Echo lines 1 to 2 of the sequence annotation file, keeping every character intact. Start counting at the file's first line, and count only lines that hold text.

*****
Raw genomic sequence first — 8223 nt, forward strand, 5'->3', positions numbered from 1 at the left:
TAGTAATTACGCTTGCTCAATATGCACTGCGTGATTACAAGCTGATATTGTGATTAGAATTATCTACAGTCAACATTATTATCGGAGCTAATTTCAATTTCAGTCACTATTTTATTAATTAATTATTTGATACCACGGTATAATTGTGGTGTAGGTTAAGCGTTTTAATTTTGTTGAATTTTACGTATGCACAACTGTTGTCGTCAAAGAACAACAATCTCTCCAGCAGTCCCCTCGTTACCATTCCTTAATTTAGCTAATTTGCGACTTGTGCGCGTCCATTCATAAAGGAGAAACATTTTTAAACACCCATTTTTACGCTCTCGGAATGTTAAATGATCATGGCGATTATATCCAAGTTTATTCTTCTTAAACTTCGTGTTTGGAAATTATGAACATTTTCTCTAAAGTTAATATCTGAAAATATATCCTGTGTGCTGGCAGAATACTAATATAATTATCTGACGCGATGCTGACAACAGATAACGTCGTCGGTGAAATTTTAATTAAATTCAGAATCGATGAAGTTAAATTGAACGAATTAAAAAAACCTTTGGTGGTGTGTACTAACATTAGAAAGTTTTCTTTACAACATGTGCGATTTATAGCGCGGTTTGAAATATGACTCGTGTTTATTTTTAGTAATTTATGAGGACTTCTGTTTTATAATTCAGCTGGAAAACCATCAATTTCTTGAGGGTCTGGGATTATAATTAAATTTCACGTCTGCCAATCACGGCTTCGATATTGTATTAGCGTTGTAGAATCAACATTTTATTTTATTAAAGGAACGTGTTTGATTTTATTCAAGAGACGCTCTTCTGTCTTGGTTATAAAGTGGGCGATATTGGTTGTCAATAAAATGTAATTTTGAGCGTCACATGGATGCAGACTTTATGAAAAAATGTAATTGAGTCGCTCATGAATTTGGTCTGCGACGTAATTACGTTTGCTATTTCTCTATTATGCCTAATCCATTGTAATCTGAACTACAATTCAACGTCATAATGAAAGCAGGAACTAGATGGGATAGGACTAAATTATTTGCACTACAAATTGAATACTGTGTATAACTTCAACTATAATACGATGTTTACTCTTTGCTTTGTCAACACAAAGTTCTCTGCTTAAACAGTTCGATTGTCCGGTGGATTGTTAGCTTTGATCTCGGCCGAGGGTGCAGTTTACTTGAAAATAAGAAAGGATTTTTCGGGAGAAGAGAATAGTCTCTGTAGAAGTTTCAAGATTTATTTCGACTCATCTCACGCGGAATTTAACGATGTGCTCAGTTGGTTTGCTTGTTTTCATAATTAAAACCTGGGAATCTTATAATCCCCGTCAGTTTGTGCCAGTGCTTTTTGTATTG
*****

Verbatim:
Raw genomic sequence first — 8223 nt, forward strand, 5'->3', positions numbered from 1 at the left:
TAGTAATTACGCTTGCTCAATATGCACTGCGTGATTACAAGCTGATATTGTGATTAGAATTATCTACAGTCAACATTATTATCGGAGCTAATTTCAATTTCAGTCACTATTTTATTAATTAATTATTTGATACCACGGTATAATTGTGGTGTAGGTTAAGCGTTTTAATTTTGTTGAATTTTACGTATGCACAACTGTTGTCGTCAAAGAACAACAATCTCTCCAGCAGTCCCCTCGTTACCATTCCTTAATTTAGCTAATTTGCGACTTGTGCGCGTCCATTCATAAAGGAGAAACATTTTTAAACACCCATTTTTACGCTCTCGGAATGTTAAATGATCATGGCGATTATATCCAAGTTTATTCTTCTTAAACTTCGTGTTTGGAAATTATGAACATTTTCTCTAAAGTTAATATCTGAAAATATATCCTGTGTGCTGGCAGAATACTAATATAATTATCTGACGCGATGCTGACAACAGATAACGTCGTCGGTGAAATTTTAATTAAATTCAGAATCGATGAAGTTAAATTGAACGAATTAAAAAAACCTTTGGTGGTGTGTACTAACATTAGAAAGTTTTCTTTACAACATGTGCGATTTATAGCGCGGTTTGAAATATGACTCGTGTTTATTTTTAGTAATTTATGAGGACTTCTGTTTTATAATTCAGCTGGAAAACCATCAATTTCTTGAGGGTCTGGGATTATAATTAAATTTCACGTCTGCCAATCACGGCTTCGATATTGTATTAGCGTTGTAGAATCAACATTTTATTTTATTAAAGGAACGTGTTTGATTTTATTCAAGAGACGCTCTTCTGTCTTGGTTATAAAGTGGGCGATATTGGTTGTCAATAAAATGTAATTTTGAGCGTCACATGGATGCAGACTTTATGAAAAAATGTAATTGAGTCGCTCATGAATTTGGTCTGCGACGTAATTACGTTTGCTATTTCTCTATTATGCCTAATCCATTGTAATCTGAACTACAATTCAACGTCATAATGAAAGCAGGAACTAGATGGGATAGGACTAAATTATTTGCACTACAAATTGAATACTGTGTATAACTTCAACTATAATACGATGTTTACTCTTTGCTTTGTCAACACAAAGTTCTCTGCTTAAACAGTTCGATTGTCCGGTGGATTGTTAGCTTTGATCTCGGCCGAGGGTGCAGTTTACTTGAAAATAAGAAAGGATTTTTCGGGAGAAGAGAATAGTCTCTGTAGAAGTTTCAAGATTTATTTCGACTCATCTCACGCGGAATTTAACGATGTGCTCAGTTGGTTTGCTTGTTTTCATAATTAAAACCTGGGAATCTTATAATCCCCGTCAGTTTGTGCCAGTGCTTTTTGTATTG